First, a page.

Apr 16, 2008
Early Warning Symptom for the #1 Killer of Women Is Under-recognized
Heart disease is the #1 killer of women in the United States. Peripheral arterial disease (PAD)-clogged or narrowed arteries in the legs-is a red flag that the same process may be going on elsewhere because PAD is associated with other life-threatening vascular diseases. Through early detection, interventional radiologists can save women from future stroke, heart attack, and early death. To combat this major public health issue, Vascular Medical specialist recommend greater screening efforts by the medical community through the use of the ankle brachial index (ABI) test.
PAD Under-recognized in Women
Like heart disease, peripheral arterial disease is under-recognized in women. According to a survey of primary care physicians conducted in 2002, nearly all recognized that older people are more susceptible to PAD, and identified men as being susceptible to PAD. However, they mostly excluded women as likely to have PAD, which is incorrect. The prevalence is actually equal on the diagnostic ABI test. As vascular experts, interventional radiologists are partnering with primary care physicians to increase early screening.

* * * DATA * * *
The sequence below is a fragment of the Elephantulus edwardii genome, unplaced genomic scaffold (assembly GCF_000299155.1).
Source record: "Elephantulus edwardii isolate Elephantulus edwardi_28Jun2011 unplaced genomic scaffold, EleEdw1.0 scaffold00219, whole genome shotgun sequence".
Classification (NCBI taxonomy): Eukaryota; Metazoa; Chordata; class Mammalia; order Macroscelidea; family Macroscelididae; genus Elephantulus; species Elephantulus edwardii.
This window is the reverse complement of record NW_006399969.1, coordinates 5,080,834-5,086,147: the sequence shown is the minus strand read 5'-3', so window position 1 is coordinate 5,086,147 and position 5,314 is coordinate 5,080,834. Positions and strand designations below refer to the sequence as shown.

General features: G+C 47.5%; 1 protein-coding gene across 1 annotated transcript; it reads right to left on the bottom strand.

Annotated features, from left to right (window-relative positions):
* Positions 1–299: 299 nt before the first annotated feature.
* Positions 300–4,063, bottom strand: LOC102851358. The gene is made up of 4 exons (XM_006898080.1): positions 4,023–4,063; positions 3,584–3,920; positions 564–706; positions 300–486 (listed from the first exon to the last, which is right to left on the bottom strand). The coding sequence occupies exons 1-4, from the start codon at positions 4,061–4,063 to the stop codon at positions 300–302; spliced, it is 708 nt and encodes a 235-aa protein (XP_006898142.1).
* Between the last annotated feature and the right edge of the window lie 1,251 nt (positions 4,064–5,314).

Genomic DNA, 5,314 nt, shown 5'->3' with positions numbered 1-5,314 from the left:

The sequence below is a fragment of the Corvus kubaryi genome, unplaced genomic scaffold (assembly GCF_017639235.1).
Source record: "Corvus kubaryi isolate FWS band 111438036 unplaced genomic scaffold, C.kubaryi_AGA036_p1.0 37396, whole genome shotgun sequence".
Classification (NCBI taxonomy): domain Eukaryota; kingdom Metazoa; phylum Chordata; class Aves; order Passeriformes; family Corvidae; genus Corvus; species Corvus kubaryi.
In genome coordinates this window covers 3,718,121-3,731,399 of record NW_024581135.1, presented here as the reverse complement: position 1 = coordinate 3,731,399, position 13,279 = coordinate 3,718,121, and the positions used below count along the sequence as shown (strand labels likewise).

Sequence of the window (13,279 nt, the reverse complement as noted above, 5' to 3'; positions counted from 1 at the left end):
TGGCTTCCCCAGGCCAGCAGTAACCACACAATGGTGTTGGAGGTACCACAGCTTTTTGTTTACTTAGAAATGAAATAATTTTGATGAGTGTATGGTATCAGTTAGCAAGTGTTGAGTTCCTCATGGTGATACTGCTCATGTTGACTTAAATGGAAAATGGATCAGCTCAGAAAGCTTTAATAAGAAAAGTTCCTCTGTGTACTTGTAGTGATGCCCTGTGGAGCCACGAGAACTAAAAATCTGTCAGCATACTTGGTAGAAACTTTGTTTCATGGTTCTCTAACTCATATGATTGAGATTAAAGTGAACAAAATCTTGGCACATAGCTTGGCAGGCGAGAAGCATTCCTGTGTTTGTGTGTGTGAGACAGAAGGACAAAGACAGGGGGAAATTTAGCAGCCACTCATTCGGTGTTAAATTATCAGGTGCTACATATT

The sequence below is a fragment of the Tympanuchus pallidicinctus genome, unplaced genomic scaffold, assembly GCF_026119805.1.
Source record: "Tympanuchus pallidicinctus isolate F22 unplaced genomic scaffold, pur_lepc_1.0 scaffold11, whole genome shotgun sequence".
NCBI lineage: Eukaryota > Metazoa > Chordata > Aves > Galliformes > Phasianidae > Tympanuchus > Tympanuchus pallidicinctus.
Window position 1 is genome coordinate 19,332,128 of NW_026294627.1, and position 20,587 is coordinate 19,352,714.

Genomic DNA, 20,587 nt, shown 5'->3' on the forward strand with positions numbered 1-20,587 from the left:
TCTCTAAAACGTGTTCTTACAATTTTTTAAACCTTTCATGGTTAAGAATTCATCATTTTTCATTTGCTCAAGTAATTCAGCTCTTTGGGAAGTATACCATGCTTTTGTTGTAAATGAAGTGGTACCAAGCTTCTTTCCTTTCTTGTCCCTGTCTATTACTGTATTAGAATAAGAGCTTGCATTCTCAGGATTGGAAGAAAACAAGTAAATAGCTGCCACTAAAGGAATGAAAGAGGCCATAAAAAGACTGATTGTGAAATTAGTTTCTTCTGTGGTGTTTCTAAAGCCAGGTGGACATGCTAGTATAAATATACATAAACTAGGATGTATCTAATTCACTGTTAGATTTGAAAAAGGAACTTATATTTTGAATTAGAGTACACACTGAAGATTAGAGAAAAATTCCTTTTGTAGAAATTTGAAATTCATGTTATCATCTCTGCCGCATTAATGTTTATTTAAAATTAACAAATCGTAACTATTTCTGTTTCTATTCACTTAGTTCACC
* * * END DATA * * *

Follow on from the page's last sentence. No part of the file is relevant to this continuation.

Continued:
Twelve to 20 percent of Americans older than 65 suffer from peripheral arterial disease but only one-third are symptomatic. Symptoms can include pain when walking that subsides at rest, leg cramps, pain at rest, numbness and skin discoloration, sores or other symptoms of skin breakdown. Women may be more likely than men to have PAD without experiencing symptoms; 50 to 90 percent are asymptomatic or have unrecognized symptoms of the disease, which could put them at greater risk of developing serious disease before it is diagnosed and treated. Specifically, women are also less likely to have intermittent claudication symptoms, i.e., pain when walking that subsides at rest.
Catching the Asymptomatic Warning Sign Early When Treatment is Most Effective
However, identifying PAD while asymptomatic may be life-saving for women, since it allows the easy, cheap identification of a systemic disease that may be treated. Treatment may greatly influence the woman's outcome. These treatments may include further investigation into the state of disease in the coronaries, which could lead to heart disease, and carotids, which could lead to stroke, as well as the legs, and treating the significant areas of blockage that are found. Treatment with lifestyle modification and medication may slow the natural advancement of the disease.